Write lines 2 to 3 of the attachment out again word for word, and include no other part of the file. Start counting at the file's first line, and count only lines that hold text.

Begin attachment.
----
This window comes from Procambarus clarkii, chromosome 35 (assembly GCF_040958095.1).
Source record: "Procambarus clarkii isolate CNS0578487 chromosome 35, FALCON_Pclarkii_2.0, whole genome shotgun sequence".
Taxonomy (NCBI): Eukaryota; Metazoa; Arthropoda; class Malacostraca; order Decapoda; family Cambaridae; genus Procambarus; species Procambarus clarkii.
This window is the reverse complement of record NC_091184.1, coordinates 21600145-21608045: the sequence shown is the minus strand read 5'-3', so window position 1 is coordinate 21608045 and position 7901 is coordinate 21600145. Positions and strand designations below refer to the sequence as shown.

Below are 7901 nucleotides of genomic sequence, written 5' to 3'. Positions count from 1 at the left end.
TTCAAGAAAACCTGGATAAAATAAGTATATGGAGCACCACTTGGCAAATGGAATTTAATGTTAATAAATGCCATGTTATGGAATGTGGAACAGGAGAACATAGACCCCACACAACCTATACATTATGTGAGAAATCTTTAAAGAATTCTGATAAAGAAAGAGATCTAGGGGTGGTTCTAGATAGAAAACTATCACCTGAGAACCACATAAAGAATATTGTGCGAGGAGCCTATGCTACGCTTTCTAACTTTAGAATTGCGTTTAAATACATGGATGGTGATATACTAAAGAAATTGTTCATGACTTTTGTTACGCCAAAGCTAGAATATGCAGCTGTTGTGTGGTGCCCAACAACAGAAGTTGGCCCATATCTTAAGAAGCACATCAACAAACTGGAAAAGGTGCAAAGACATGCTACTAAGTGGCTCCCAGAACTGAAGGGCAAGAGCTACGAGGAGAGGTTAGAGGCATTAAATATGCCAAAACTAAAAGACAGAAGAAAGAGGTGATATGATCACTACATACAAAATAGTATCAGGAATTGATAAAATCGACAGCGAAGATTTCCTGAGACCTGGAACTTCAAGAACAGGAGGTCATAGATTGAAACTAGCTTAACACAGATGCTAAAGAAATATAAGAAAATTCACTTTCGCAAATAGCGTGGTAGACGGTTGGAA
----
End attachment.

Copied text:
Source record: "Procambarus clarkii isolate CNS0578487 chromosome 35, FALCON_Pclarkii_2.0, whole genome shotgun sequence".
Taxonomy (NCBI): Eukaryota; Metazoa; Arthropoda; class Malacostraca; order Decapoda; family Cambaridae; genus Procambarus; species Procambarus clarkii.